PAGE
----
Attorney wants third party to review, monitor Westover police procedures

WESTOVER, W.Va. – The attorney for the plaintiff in the second civil rights lawsuit against the Westover Police Department is speaking out about his client’s case.

This is in addition to the lawsuit filed by Andre Howton in July of 2020 alleging officers Aaron Dalton and Zachary Fecsko beat him on New Years Day 2019 after removing a woman from the home. The lawsuit names Dalton, Fecsko and then chief of police in Westover, Richard Paniko.

Dalton is named in the Cox lawsuit and was also one of three other Fairmont police officers named in a 2010 lawsuit against the city of Fairmont and the police department alleging officials failed to properly train officers.

Travis Prince, attorney with Bailey Glasser, represents William Cox, of Westover, who was allegedly beaten by officers Aaron Dalton and Justice Carver in August of 2019. The suit alleges Cox was waiting at a Mountainline bus stop and was attacked while videoing the officers on his cell phone.

On WAJR’s Talk of the Town, Prince said when Cox told police he had the right to record them the officers used pepper spray, beat and kicked him at the bus stop.

“The beating was so severe a bone in his face was fractured,” Prince said,” Ultimately, he was taken to the sheriff’s office where he was chained to the floor before he was eventually housed at the North Central Regional Jail for nearly 40-days.”

Prince has asked for, but has not received body cam footage. The only video evidence Prince has is from a nearby surveillance camera and it is not clear if it was submitted with evidence from police.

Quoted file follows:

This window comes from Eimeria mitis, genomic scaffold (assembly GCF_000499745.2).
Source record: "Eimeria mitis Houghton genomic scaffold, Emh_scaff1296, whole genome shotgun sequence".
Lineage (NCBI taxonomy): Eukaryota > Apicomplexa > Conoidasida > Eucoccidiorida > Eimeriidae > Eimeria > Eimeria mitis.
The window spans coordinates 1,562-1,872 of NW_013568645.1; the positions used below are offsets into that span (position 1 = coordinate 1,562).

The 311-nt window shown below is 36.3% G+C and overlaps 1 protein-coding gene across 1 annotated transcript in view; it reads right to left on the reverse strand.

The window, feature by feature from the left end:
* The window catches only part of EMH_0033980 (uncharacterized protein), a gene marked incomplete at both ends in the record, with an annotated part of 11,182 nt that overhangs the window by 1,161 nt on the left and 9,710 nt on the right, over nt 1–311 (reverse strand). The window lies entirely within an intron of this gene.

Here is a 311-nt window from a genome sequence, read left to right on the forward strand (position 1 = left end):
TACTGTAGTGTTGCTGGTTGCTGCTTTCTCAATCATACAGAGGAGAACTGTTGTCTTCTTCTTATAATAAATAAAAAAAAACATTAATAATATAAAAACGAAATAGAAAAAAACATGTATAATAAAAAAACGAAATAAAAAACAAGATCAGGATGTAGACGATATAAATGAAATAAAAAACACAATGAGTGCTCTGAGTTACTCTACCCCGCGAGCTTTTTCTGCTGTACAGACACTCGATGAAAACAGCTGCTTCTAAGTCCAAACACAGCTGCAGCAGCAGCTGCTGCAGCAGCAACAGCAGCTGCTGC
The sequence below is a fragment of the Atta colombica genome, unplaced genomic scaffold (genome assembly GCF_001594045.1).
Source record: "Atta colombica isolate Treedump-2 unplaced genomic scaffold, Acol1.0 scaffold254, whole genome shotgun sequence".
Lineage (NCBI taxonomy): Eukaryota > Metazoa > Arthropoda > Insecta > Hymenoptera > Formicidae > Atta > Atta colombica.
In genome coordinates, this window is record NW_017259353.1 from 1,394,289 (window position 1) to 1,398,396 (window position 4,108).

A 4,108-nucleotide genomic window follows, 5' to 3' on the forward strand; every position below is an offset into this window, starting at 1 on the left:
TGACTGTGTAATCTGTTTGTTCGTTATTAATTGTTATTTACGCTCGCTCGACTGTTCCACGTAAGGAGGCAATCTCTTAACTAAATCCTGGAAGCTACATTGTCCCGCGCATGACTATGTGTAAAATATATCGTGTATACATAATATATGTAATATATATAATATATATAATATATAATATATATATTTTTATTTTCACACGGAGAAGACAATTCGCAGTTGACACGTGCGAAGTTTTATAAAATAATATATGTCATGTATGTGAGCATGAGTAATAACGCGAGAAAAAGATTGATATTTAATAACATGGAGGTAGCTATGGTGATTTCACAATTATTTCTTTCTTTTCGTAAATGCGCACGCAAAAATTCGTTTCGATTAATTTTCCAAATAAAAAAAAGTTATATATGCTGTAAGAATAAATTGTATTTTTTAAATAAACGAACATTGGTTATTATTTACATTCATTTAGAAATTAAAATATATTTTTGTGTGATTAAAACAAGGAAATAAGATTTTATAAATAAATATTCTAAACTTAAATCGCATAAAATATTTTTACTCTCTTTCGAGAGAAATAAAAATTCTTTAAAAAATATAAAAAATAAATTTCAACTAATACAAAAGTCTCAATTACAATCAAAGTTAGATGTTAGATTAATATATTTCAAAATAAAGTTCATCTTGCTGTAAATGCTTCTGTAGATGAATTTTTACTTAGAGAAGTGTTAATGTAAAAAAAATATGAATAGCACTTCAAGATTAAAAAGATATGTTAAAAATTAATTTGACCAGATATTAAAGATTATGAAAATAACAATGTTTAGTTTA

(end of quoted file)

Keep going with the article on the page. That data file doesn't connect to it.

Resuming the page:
“It’s our position that the surveillance footage is inconsistent with the report of the police officers and is inconsistent with the allegations in this case,” Prince said,” However, we do not yet know the extent to which that surveillance footage was even shared with anyone.”

Documents say the officers were attacked by Cox, but the video shows him standing next to the patrol vehicle when both officers got out and started beating him.

The only other known video evidence is the cell phone Cox was using to video the incident.

“Unfortunately, we don’t know what happened to his cell phone. We’ve obviously requested it be returned to William and he has not received it. We have not received it,” Prince said,” We don’t know the status of the cell phone right now, but we will find out through discovery.”

Questions also remain about the body cam footage, why police exited the vehicle and attacked Cox, why he was chained to the floor and not offered treatment after the beating, why the assault and battery on a police officer charges were dropped and why it took over a month to reduce his bond and release him from the North Central Regional Jail.

“I can promise you this, we will make every effort to find out and who knows what we’ll find out when the discovery process begins in this case,” Prince said,” And we put these officers under oath and ask these and other pressing questions.”

Prince believes two civil rights lawsuits in less than a year, and the same officer named in both shows foundational problems in the organization that would require an outside entity to address.

“We’ve asked for the appointment of a receiver, someone who can supervise and assist the city of Westover in training and educating their police officers on the policies that are in place,” Prince said,” To protect people like William.”